An interview with the actor Andrew Hubatsek, who played the properly terrifying Zelda in Pet Sematary and psychologically scarred a generation in the process. One of a trio of interviews with horror actors (the others were Robert England and Tony Todd) for the Empire website at Hallowe’en, 2014. Since deleted, along with all other text interviews, when the Empire site was revamped and relaunched, so here it is in full. I was especially pleased to track down and speak to Hubatsek, since I don’t get the impression he does much press or thinks about Zelda (basically a single day’s work more than 25 years ago) very often…
It’s funny, just looking for a featured image for this post, I still find that Zelda really bothers me. Every Google image search result made me flinch to some extent. So I’ve gone with the cat, pretty much so that I don’t accidentally encounter Zelda when I’m messing around on here in the future.
Mary Lambert’s adaptation of Stephen King’s bleak Pet Sematary arrived in 1990. Despite a screenplay (and a cameo appearance) by King himself, the film didn’t quite land with horror audiences… but nobody ever forgets Zelda. Rachel Creed (Denise Crosby)’s disabled sister, hidden away like a dirty secret in a back room, is the true stuff of nightmares (and nightmarish flashbacks), and she’s made all the more weirdly grotesque by the fact that she’s played by a bloke. Andrew Hubatsek, now a central member of Pennsylvania’s Bloomsburg Theatre Ensemble, endured the grueling make-up for a single day that would haunt generations of viewers. In a rare interview, he took us back to the Goldman house…
How did you end up playing Denise Crosby’s sister?!
I don’t know why they wanted a male to play Zelda, but I do remember that the initial audition room was full of boys of twelve or so. I was around 25 at the time and remember thinking ‘I better get this or call it quits’.
The only practical reason I can think of is because the makeup took so long, around 14 hours, and required the back and upper chest, face and hands to be glued on by the two makeup artists: this in a very cold trailer in Maine. So I was shirtless for most of the time. Would’ve been harder for a young woman or girl, modesty wise. Also, switching the gender may have made it a bit more strange.
What was your experience on set – given that your scenes are flashbacks did you even meet the rest of the cast?
My experience on the set is a bit of a blur. I got there in the last couple of days of shooting, was put into makeup for at least 14 hours, filmed straight for what seemed like another 18 and then had to be unglued with a solvent for another 6. I was exhausted, sick and in an altered state and I think that might’ve come out in the film. I did get to meet Fred Gwynne who was as nice as you would think, and Denise was extremely kind and supportive, giving me my lines in back of camera and encouraging me. Mary Lambert was also wonderful.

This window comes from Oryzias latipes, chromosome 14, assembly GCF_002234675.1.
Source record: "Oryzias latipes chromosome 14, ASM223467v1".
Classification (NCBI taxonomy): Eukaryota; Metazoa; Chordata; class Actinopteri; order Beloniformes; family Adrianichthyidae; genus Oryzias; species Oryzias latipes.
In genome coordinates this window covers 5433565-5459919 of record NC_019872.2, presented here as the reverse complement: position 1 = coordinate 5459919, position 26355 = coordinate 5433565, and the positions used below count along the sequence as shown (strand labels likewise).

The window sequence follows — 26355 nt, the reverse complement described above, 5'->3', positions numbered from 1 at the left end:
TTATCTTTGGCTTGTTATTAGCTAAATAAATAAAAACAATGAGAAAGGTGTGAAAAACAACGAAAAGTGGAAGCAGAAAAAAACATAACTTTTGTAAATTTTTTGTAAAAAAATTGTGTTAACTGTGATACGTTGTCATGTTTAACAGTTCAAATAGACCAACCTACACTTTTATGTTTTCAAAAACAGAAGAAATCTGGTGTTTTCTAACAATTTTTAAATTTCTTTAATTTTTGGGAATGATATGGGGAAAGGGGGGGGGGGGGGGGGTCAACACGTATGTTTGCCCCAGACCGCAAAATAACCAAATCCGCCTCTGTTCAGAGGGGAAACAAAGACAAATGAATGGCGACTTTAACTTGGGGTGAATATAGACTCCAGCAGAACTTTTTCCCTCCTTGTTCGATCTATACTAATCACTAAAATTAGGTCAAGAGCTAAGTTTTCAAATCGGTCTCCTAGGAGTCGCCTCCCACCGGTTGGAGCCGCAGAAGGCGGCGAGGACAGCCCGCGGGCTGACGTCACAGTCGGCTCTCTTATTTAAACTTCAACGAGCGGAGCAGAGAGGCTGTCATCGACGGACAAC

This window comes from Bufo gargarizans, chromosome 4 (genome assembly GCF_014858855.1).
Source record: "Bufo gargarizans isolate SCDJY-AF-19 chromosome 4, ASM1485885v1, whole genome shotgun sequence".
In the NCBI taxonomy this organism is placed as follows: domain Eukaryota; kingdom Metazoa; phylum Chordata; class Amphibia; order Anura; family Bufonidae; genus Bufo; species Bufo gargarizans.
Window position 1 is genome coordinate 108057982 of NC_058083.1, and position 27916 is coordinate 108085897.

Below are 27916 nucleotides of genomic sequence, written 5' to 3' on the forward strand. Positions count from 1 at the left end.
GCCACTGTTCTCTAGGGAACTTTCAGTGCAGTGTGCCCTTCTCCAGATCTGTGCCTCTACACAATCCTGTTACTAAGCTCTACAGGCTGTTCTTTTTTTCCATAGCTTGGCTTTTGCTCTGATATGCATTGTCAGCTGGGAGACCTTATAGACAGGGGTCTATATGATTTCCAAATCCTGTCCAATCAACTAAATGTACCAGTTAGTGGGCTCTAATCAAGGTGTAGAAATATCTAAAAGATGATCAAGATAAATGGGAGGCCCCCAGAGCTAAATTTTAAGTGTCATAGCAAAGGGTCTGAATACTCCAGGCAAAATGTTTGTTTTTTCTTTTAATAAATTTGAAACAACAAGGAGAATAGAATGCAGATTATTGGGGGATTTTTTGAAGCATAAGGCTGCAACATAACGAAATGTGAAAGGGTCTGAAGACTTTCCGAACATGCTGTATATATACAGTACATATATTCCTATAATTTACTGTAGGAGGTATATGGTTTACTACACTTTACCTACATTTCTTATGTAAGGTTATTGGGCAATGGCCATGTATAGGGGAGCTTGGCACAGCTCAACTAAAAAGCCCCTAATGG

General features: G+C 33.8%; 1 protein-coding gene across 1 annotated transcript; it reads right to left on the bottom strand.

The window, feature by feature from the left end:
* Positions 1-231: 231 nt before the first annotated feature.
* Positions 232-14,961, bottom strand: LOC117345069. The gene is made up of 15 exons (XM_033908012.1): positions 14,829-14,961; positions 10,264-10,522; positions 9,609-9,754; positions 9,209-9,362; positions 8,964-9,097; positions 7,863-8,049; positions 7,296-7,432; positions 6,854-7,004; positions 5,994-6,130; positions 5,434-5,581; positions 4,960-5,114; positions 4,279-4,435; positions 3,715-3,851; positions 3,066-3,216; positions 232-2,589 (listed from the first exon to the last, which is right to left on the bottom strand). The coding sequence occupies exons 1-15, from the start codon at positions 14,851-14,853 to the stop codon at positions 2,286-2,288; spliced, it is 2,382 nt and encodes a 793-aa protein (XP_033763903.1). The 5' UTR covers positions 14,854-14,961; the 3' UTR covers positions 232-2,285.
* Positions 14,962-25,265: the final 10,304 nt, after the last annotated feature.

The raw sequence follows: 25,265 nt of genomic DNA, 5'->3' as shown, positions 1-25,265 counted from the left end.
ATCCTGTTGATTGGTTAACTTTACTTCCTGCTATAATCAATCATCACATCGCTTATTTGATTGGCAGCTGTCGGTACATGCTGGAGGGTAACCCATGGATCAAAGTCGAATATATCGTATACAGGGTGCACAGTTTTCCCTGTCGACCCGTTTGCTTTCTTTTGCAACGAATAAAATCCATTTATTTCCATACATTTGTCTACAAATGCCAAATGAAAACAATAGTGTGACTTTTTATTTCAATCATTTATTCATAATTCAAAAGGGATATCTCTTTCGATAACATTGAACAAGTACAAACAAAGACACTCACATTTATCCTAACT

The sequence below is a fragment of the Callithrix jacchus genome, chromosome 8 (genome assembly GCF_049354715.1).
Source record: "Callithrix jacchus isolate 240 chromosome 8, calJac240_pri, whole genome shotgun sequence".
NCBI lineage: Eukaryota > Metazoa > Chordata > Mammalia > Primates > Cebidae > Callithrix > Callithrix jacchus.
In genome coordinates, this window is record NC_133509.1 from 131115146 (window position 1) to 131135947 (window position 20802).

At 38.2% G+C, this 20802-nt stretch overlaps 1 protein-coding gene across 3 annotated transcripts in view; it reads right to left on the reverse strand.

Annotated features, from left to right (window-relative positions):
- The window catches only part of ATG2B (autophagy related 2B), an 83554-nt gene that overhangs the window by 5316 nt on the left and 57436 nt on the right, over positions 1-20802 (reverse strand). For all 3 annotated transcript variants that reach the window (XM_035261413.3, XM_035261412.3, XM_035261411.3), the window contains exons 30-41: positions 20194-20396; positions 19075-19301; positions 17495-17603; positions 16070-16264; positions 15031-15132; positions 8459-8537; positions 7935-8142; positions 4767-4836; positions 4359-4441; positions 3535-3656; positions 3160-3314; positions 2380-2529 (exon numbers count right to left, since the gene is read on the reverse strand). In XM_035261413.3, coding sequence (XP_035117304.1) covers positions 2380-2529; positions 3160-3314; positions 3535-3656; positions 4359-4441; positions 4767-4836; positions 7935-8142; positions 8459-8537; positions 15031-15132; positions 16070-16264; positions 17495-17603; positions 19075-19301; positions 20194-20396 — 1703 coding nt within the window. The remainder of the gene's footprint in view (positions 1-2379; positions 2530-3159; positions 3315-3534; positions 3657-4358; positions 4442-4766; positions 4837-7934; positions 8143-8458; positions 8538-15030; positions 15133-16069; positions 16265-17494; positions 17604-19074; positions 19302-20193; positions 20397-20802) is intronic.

Given her short screen time, Zelda makes a hell of an impression: even people who aren’t entirely enamoured of the film will always allow the caveat that Zelda is genuinely terrifying. Why do you think that is? Is it something you’re aware of? Does the continued attention surprise you?
I’ve gotten phone calls and mail over the years, some strange emails, too. I’ve also done a couple of horror conventions in the States and when people recognise me as Zelda, after the initial disbelief at seeing I’m a man, things go something like this-
“You totally traumatized me, you effed me up when I was a kid, even now I can’t watch it, my sister still calls me on the phone and does your voice, so when my kid turned five I showed it to her.” That’s the interesting part for me. It seems like Zelda holds both real childhood terror and delight for people. It’s weird to have something you did for a few hours have such an effect on people, and so many, while theatre work is there and then gone forever.
You’re obviously highly successful and active in theatre, but IMDb only lists you with two film credits: Pet Sematary and Blue Steel. Is that accurate? Did you not really pursue film work? Why do you prefer theatre?
I have named or featured parts only in those two films, but did extra work on a few others.
I did go out for other films for years, but never got any roles. I certainly would have done them if I got them because I love movies and am interested in the immediacy of the process. But I was doing theatre long before that and am still doing it all these years later, and I do think they are two different beasts. I feel I would be way too big and hammy on a film now.
What have been your biggest achievements / favourite roles on stage?
Every play is a new world and there are so many favourites for different reasons. I know it’s a cliché, but I got to do Hamlet three years ago and spent a good year preparing. I had the best time and it is the test for any actor’s mettle. I think I was the worlds happiest Hamlet, which of course, is totally wrong.
What are you working on currently?
Right now I’m playing King Gorgeous III in Charles Ludlam’s The Enchanted Pig. I got to see Ludlam perform as Camille in drag when I was a teenager and it’s great to tip my hat to him in a small way. After that, I’ll direct The Merchant of Venice. I’m working on it right now, here in the theatre when I’m not rehearsing.
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